Sam, Avinash, Rohan and Sujith met at the top of the cliff, like they did every September. The ninth month was their favorite – they were all born in September.
Over drinks and merriment, they talked about their past and the secrets only they knew.
Avinash was standing on the edge of the cliff. He didn’t notice Rohan standing close by. A nudge – Avinash lost balance, crashed his head on the rocks and met a grizzly death.
“How dare he have an affair with my wife? He paid the price for that!”
That was one secret the group didn’t know about.
When the beautiful roses and the box of John’s favorite mint chocolate was finally prepped, a tired Jess heaved a sigh of relief.
Realizing that it was already very late, she prepared to get some sleep. She woke up with a start the next morning and looked at the clock.
“Oh no! I overslept. He’ll be livid,” thought Jess, rushing to get ready and leave.
She walked through the beautiful path lined with gulmohar trees, arrived at John’s place and carefully placed the roses and mint chocolate box on his grave.
She mumbled a sorry for being late but the breeze caressed her cheeks telling her it was alright.
Written as part of the Saturday Short Story prompt on the Write Tribe WhatsApp group. The prompt for today is:
The house where Sandhya gave English lessons was on the way to her son’s school. That was the reason why she took him along every day.
That day, as she opened the gate, a light drizzle began to fall. She prayed it wouldn’t rain hard. An umbrella was still a luxury for her. She had somehow managed with her old one, but it had worn out too much.
Once inside, she helped her son on to a chair before commencing her grammar lessons. Over the course of the next hour, she could hear him talking to himself and running around the place. He had become quite used to it over the last few days.
After a barrage of exercises to her students, Sandhya decided to wind up and leave. When she looked around though, she couldn’t find her son. But she soon saw him at the front of the house staring up at the sky. She noticed that he was clutching something in his hand.
“Shall we go?”, she asked him with a smile. He nodded. She realized then that her son was clutching a toy car in his right hand. Even as she tried to take it forcibly from him, a voice stopped her.
“Let him take it. The boys used to play with it. But not anymore.” It was the mother of her tutees.
Sandhya’s son smiled at her. The pain of a few moments back had given way to utter joy.
As the rain pelted down, Sandhya hailed an auto to take her son to school. Before leaving, she didn’t forget to give a thankful smile to the wonderful mother who had made her son’s day.
The rain came down with such ferocity that umbrellas were useless. Suhasini hailed a taxi; she hated it but she had no choice. She was already running late for her daughter’s birthday party.
Once inside, she realized how dark it was. The only lights were those of the vehicles ahead. Electricity had been cut because of the rains.
The driver was a middle-aged man and he was being very careful on the road. Midway through the journey, Suhasini started feeling claustrophobic. The red neon lights of the vehicles ahead were causing her to feel disoriented. Her clothes were damp and she didn’t like it at all. Besides, she had an uneasy feeling that the driver was looking at her constantly.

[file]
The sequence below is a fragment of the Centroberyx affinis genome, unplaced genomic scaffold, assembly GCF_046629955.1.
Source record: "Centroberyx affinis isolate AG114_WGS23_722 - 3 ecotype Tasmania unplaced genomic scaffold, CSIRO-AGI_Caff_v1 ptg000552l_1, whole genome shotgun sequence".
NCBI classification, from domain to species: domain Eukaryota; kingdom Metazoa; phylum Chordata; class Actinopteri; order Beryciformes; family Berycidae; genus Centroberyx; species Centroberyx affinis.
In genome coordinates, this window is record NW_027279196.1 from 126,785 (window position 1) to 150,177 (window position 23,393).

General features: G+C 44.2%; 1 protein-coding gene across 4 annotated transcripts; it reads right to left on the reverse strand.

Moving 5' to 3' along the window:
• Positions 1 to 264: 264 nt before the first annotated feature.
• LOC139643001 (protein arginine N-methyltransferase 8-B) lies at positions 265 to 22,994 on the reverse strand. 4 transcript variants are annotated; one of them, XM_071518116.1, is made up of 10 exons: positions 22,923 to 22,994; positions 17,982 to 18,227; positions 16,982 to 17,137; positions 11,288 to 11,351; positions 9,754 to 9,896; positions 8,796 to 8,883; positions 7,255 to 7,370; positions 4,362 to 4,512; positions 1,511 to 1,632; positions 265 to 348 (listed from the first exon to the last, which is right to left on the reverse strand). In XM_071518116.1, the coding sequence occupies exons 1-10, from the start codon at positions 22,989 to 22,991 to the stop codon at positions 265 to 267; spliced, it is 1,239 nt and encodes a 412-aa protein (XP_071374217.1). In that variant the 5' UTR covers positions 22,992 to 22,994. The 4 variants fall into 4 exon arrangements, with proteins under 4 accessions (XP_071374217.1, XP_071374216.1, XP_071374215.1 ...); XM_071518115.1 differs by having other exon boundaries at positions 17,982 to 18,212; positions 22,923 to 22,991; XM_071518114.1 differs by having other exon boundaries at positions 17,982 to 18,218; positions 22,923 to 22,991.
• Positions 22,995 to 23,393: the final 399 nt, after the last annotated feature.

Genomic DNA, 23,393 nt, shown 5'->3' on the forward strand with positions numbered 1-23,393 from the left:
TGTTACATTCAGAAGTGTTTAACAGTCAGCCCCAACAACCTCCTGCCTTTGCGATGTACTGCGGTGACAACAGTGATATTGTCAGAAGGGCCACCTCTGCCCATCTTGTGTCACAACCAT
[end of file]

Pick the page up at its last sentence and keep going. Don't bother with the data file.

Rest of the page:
She heard a cry and was startled. That was when she noticed that a child, probably a year old, was propped against the front seat of the car. The driver looked at her through the rear-view mirror and smiled at her while at the same time gently patting the baby to sleep.
In the next few minutes she heard cries of other children. As she frantically searched for the children crying inside the car, she heard her own daughter’s cry too. Panicking, she swayed her hands wildly to get to her daughter. But there were too many children and she was being pushed and shoved by them.
A balloon burst nearby. Suhasini woke up with a start. When she looked around, she could see her husband and daughter make arrangements for the party. She ran and hugged her daughter who looked bewildered. Suhasini was relieved she only had a nightmare.
A frustrated Parvati switched off the gas in the kitchen animatedly.
Stepping out of her home, she made her way to the beach nearby and began walking aimlessly.
If only I could go back to who I was, she thought, looking at the steps behind in the sand.
Six months back, Parvati was bubbling with infectious energy but now she was deep inside a shell.
A jealous grief had exacted its revenge on her as she had lost her job, her supportive father and her faithful dog.
Writing in response to the Saturday Short Story prompt on the Write Tribe WhatsApp group. The prompt for today is:
With shaky steps, Manohar stepped on to the stage. One of his assistants was perched against a wall a few feet away. Another blindfolded him and handed the knife.
Before panic could unsettle his nerves, he swirled the knife in one fleeting motion. The loud cheers from the crowd told him that he had succeeded.
He removed the blindfold. The guilt of the past, when in a drunken stupor, he had missed the mark and fatally killed his assistant, still haunted him. After 12 years in jail, he had once again wanted to be the ace marksman he was known as.
Sitting beside Michael in the hospital bed, his wife Vandana held his hand and caressed it.
Michael had met with an accident at work four days back and was comatose.
An exhausted Vandana felt an inkling of brightness outside; after four days of rain, the sun had come out, but just for a moment.
At that moment, Michael’s hand moved.
There was some hope after all, Vandana realized as she rushed to call the nurse.
Writing in response to the prompt for Saturday Short Story on the Write Tribe WhatsApp group. The prompt is: